A technique that enables proteins to be evolved in the lab in a continuous manner without user intervention has proven useful in creating proteins with new properties. Now, the researchers who devised the technique have added capabilities that expand the method’s utility.
Phage-assisted continuous evolution (PACE), first developed in 2011 by David R. Liu and coworkers at Harvard University, harnesses the rapid life cycle of bacteria-infecting viruses called bacteriophages to enable rapid and continuous protein evolution. In the technique, genes for the proteins to be evolved are engineered into phages. Then, they are optimized as the phages undergo cycles of selective replication in a continuously flowing stream of host bacteria cells.
These phages lack the gene for a protein called pIII, which phages need to replicate. The technique ensures that host bacteria supply pIII only to phages that express a protein with desired activity.
Now, Liu and coworkers have altered PACE selection conditions in two ways, enabling the method to evolve enzymes with greatly altered specificities that weren’t previously accessible (Nat. Chem. Biol. 2014, DOI: 10.1038/nchembio.1453).
One improvement is a negative selection that discriminates against evolving proteins with undesired activities. The second makes it possible to precisely raise or lower the bar for phage survival. It uses small molecules to reduce the stringency of positive and negative selection when needed.
To achieve negative selection, the researchers identified a form of pIII that impedes phage production. They demonstrated that linking undesired activities to the production of this “pIII-neg” protein enables PACE to weed out proteins with unwanted attributes.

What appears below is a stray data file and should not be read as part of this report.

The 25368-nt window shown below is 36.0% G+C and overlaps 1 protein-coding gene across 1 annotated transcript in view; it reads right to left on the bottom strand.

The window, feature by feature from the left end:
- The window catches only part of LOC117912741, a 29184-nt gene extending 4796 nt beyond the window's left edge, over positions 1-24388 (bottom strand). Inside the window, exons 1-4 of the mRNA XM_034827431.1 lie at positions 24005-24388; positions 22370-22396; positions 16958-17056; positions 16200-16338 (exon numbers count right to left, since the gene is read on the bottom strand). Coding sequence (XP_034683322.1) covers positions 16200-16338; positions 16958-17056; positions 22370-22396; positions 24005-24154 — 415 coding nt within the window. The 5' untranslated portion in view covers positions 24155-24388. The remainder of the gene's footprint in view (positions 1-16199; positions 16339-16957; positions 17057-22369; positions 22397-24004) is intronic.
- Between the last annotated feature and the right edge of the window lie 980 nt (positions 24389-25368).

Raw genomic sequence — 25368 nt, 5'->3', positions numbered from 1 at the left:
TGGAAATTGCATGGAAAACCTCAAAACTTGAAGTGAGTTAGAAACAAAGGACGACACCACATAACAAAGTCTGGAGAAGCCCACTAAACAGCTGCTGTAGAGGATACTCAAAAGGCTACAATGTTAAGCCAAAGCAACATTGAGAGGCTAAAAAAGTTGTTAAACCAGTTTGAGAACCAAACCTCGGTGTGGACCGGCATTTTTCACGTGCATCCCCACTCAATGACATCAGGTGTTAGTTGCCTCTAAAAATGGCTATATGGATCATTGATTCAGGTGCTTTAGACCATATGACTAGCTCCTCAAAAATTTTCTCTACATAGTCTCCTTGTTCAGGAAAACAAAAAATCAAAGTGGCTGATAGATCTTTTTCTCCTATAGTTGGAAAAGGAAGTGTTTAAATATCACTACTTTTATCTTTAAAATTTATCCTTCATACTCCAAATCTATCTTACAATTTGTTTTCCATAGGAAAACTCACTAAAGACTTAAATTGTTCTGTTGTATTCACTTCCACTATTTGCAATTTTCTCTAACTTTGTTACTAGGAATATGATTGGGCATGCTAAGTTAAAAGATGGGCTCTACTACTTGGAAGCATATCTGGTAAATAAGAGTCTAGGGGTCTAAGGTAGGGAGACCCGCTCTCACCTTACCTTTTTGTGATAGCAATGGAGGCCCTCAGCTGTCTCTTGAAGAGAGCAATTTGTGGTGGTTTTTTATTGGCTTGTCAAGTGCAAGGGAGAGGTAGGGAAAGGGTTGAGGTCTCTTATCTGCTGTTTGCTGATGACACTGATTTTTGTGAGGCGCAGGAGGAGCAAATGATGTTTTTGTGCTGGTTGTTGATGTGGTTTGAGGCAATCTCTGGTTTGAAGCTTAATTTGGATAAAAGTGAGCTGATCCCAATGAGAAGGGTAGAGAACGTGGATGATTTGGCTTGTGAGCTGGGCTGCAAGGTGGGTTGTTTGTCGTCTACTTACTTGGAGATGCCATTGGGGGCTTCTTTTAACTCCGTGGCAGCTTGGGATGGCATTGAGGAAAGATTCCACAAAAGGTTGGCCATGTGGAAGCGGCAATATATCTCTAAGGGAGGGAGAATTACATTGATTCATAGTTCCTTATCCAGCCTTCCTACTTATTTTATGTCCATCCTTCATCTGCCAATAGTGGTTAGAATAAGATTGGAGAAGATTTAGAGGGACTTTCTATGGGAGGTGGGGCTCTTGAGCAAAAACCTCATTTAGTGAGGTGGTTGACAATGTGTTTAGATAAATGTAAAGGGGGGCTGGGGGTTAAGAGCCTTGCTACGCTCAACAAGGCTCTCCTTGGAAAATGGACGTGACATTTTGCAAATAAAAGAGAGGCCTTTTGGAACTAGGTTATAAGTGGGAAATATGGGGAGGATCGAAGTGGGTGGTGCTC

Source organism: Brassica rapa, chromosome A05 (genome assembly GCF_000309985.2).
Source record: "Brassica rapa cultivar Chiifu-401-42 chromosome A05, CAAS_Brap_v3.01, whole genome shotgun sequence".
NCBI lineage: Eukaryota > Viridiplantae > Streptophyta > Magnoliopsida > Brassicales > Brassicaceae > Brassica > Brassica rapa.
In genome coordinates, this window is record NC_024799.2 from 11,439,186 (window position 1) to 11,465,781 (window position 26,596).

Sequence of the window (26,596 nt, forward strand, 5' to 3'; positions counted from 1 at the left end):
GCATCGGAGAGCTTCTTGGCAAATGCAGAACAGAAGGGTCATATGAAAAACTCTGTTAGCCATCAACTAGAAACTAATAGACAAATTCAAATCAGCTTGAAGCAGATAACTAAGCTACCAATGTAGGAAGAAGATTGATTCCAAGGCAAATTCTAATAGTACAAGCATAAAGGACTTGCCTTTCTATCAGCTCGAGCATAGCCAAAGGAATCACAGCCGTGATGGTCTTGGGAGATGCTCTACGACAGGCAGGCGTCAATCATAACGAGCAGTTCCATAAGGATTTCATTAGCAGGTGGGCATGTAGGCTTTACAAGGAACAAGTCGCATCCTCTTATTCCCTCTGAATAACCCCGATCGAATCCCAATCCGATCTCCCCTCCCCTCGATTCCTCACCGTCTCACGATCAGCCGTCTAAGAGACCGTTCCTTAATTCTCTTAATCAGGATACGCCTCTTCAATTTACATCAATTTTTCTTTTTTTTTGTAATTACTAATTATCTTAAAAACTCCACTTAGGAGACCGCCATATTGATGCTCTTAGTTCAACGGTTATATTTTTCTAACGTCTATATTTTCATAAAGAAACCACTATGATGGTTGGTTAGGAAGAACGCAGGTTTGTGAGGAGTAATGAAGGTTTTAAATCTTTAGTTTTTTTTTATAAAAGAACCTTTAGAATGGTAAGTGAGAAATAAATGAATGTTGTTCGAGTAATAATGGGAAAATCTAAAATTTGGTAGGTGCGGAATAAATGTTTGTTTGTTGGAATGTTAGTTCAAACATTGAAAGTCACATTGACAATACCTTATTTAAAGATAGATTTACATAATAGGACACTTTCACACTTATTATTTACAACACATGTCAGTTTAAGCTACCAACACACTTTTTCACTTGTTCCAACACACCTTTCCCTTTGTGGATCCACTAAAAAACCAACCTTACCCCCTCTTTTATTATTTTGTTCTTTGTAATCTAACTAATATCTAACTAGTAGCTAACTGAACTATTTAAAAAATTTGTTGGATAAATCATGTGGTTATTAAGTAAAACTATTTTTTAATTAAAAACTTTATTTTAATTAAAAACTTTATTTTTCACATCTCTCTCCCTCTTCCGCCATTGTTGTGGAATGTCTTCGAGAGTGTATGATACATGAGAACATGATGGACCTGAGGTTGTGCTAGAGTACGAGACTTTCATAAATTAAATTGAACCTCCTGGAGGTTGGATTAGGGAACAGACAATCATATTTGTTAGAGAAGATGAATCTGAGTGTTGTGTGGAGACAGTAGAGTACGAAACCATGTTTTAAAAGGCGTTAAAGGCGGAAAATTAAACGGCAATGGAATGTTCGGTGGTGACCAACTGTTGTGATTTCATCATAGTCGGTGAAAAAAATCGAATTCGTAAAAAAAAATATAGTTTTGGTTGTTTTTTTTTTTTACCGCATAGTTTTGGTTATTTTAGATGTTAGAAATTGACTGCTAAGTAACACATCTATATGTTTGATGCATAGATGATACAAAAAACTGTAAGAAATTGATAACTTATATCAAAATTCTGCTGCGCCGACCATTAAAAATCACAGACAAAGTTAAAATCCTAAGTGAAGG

To modulate the selection stringency, Liu and coworkers added to the host bacteria a plasmid that produces precisely controlled amounts of pIII when a small molecule is added to the evolution stream. Adding more of this small molecule allows phages to generate infectious progeny even when an evolving protein’s activity isn’t high enough to make sufficient pIII to ensure phage propagation.
In 2011, Liu and coworkers used the original PACE technique to generate an RNA polymerase that binds a promoter different from that bound by the native version. The effort required two evolution experiments linked by a hybrid promoter “stepping stone.” With the two improvements, they find that in a single experiment they can evolve highly active RNA polymerases that recognize new target promoters and reject their original promoters.
The advances have made PACE “significantly better,” says Floyd E. Romesberg, a chemist at Scripps Research Institute, La Jolla, Calif., who also studies directed evolution. Having the ability to control the selection pressure “is a significant step toward making this a practical method for the evolution of anything you can couple to production of the pIII protein.”